Tickle me Harry

September reports in the New York Post and the Toronto Star, quoting parents' website reviews of the "Nimbus 2000" plastic-replica broomstick (Mattel, $19.99) from the latest Harry Potter movie, highlighted its battery-powered special effect: vibration. A Texas mother wrote: "I was surprised at how long `my daughter and her friends` can just sit in her room and play with this magic broomstick." Another said her daughter fights her son for it but complains that "the batteries drain too fast." A New Jersey mother, sensing a problem, said her daughter could keep playing with it, "but with the batteries removed." Still another mother said she enjoyed it as much as her daughter.

Seize the pay

This September in Perth, Scotland, Edwin Young was ordered to pay Yvonne Rennie the equivalent of $10,000 for a 1998 accident that was caused when Young had an epileptic seizure while driving and lost control of his car. In a politically incorrect twist, almost $6,000 worth of the compensation was to pay Rennie for her post-trauma stress, including having to endure watching Young while the seizure continued.

Campaign trails

In the June debate between Republican candidates for Alabama secretary of state, Dave Thomas heatedly challenged Dean Young to a fistfight.

Immediately after a June Democratic Party meeting in Atlantic City, N.J., the head of a challenging faction and the head of the eventually victorious incumbent faction pulled knives on each other.

In East Palo Alto, Calif., school-board candidate Leland Francois said he would remain on the November ballot despite disclosure that his only legal residence in the district was a vacant lot that housed his van, sleeping bag and portable stove.

Bribes for boobs

Four of the five county commissioners in Pensacola, Fla., were indicted for land-sales corruption in April. By September, two had agreed to testify against the alleged leader, former dean of the state senate, C.D. Childers. Among the principals are: a commissioner who owns a funeral home with a drive-through window; a man who needed the bribe money to buy breast implants for his son's wife; a huge, cigar-chomping car salesman who always carries thousands of dollars in cash; and two commissioners who denied they violated the state open-meetings law during their private scam sessions, because one of them was always careful to remain silent.

Fortune rookies

In August, the state attorney in Palm Beach, Fla., began investigating psychic Linda Marks after two former clients accused her of exploiting them. Veronica Lynn Boys admitted that she had paid Marks $1.1 million over a seven-year period, including $150,000 in cash on the spot at their first session, during which Marks warned Boys of bad luck as a small snake emerged from an egg Marks had placed on a table. Under similar circumstances, an 88-year-old woman said she signed her condo over to Marks and paid $22,000 for furniture and improvements to it.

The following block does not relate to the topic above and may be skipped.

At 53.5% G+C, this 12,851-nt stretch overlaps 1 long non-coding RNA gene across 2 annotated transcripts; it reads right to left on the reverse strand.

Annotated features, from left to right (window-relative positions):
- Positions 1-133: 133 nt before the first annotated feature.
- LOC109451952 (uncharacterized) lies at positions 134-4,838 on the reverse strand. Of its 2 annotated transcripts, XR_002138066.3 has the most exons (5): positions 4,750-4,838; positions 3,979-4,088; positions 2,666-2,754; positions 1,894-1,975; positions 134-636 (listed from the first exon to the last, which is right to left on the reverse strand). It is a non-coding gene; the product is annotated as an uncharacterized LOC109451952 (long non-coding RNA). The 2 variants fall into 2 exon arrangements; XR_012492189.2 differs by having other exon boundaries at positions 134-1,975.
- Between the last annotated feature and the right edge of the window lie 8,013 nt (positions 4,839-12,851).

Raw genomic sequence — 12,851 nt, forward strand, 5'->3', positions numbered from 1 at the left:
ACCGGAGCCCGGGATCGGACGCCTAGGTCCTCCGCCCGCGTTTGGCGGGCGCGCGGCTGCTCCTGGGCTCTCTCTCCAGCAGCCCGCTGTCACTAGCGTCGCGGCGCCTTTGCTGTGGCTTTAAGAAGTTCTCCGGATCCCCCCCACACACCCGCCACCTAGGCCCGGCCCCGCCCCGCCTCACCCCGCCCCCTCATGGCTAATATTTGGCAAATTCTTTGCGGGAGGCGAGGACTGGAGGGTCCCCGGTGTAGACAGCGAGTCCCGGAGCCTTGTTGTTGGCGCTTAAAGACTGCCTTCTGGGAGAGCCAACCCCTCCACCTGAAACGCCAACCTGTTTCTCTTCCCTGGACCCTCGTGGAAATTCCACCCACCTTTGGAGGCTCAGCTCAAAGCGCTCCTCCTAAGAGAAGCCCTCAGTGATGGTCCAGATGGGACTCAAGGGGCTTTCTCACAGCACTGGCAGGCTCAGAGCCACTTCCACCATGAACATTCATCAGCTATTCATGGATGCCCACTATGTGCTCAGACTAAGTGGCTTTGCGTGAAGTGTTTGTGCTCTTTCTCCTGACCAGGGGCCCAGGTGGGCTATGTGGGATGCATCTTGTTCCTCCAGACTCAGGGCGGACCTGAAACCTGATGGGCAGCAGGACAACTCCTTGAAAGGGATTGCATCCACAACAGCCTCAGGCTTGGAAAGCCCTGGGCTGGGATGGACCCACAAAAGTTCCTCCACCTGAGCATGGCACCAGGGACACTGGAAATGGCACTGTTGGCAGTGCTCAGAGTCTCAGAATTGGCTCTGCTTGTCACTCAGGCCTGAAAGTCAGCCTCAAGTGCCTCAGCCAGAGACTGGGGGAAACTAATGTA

Meat-beater's manifesto

Don Bates, 55, running for the school board in Inverness, Fla., as one of the self-proclaimed "God guys" who would beef up religion at board meetings, resigned in August when it came to light that he had been arrested in 1994 for masturbating (while naked from the waist down) in a parking lot in nearby Crystal River. The day before the story broke, he had asked supporters for unusually large campaign contributions, citing "the scriptures."

Psychotic hotline

In Gainesville, Fla., in August, accused drug dealer Marcus Isom, 26, was convicted of ordering the murder of Lemuel Larkin, who he believed stole from him. According to testimony, Isom had consulted Georgia spiritual adviser "The Root Man" and "Miss Cleo's" psychic hotline to find out who scammed him. Both gave descriptions that led Isom to finger Larkin. Investigators believe a man named Truth Miller was the hit man, killing Larkin as he emerged from Boobie's Bar in Archer, Fla.

Turkey days

Turkmenistan's president Saparmurat Niyazov made two decrees five days apart in August, first changing the names of the seven days of the week and the 12 months of the year, for example April became "Gurbansoltan-edzhe," (the name of Niyazov's mother) and Tuesday became "Young Day." In the second decree, 12-year life cycles were created, beginning with "childhood," "adolescence" (up to age 25), on up to "wise" (age 73 to 85) and "old" (to age 97).

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